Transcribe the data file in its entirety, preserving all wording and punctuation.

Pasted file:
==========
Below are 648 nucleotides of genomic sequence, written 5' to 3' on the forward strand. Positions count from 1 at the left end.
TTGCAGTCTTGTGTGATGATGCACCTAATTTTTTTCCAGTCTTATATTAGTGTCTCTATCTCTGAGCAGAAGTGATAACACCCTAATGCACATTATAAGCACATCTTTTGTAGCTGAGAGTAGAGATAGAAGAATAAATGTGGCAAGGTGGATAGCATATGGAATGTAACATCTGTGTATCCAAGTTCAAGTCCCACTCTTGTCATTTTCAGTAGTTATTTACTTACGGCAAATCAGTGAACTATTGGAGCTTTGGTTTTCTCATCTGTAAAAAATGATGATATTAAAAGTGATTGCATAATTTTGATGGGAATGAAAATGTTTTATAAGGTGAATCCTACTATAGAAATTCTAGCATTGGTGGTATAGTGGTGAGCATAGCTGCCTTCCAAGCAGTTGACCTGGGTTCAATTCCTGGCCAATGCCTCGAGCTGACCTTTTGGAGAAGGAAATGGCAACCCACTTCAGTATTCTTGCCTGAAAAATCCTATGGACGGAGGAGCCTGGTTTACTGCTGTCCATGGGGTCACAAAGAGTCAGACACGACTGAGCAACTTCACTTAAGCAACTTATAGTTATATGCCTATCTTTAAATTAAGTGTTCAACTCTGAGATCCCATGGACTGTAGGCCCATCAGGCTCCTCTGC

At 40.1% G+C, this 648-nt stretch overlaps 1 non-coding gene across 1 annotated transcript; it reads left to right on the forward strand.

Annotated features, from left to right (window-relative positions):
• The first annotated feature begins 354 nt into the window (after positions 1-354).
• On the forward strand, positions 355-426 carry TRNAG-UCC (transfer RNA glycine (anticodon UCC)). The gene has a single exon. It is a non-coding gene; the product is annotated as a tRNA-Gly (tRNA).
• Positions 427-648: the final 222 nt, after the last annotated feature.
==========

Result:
Below are 648 nucleotides of genomic sequence, written 5' to 3' on the forward strand. Positions count from 1 at the left end.
TTGCAGTCTTGTGTGATGATGCACCTAATTTTTTTCCAGTCTTATATTAGTGTCTCTATCTCTGAGCAGAAGTGATAACACCCTAATGCACATTATAAGCACATCTTTTGTAGCTGAGAGTAGAGATAGAAGAATAAATGTGGCAAGGTGGATAGCATATGGAATGTAACATCTGTGTATCCAAGTTCAAGTCCCACTCTTGTCATTTTCAGTAGTTATTTACTTACGGCAAATCAGTGAACTATTGGAGCTTTGGTTTTCTCATCTGTAAAAAATGATGATATTAAAAGTGATTGCATAATTTTGATGGGAATGAAAATGTTTTATAAGGTGAATCCTACTATAGAAATTCTAGCATTGGTGGTATAGTGGTGAGCATAGCTGCCTTCCAAGCAGTTGACCTGGGTTCAATTCCTGGCCAATGCCTCGAGCTGACCTTTTGGAGAAGGAAATGGCAACCCACTTCAGTATTCTTGCCTGAAAAATCCTATGGACGGAGGAGCCTGGTTTACTGCTGTCCATGGGGTCACAAAGAGTCAGACACGACTGAGCAACTTCACTTAAGCAACTTATAGTTATATGCCTATCTTTAAATTAAGTGTTCAACTCTGAGATCCCATGGACTGTAGGCCCATCAGGCTCCTCTGC

At 40.1% G+C, this 648-nt stretch overlaps 1 non-coding gene across 1 annotated transcript; it reads left to right on the forward strand.

Annotated features, from left to right (window-relative positions):
• The first annotated feature begins 354 nt into the window (after positions 1-354).
• On the forward strand, positions 355-426 carry TRNAG-UCC (transfer RNA glycine (anticodon UCC)). The gene has a single exon. It is a non-coding gene; the product is annotated as a tRNA-Gly (tRNA).
• Positions 427-648: the final 222 nt, after the last annotated feature.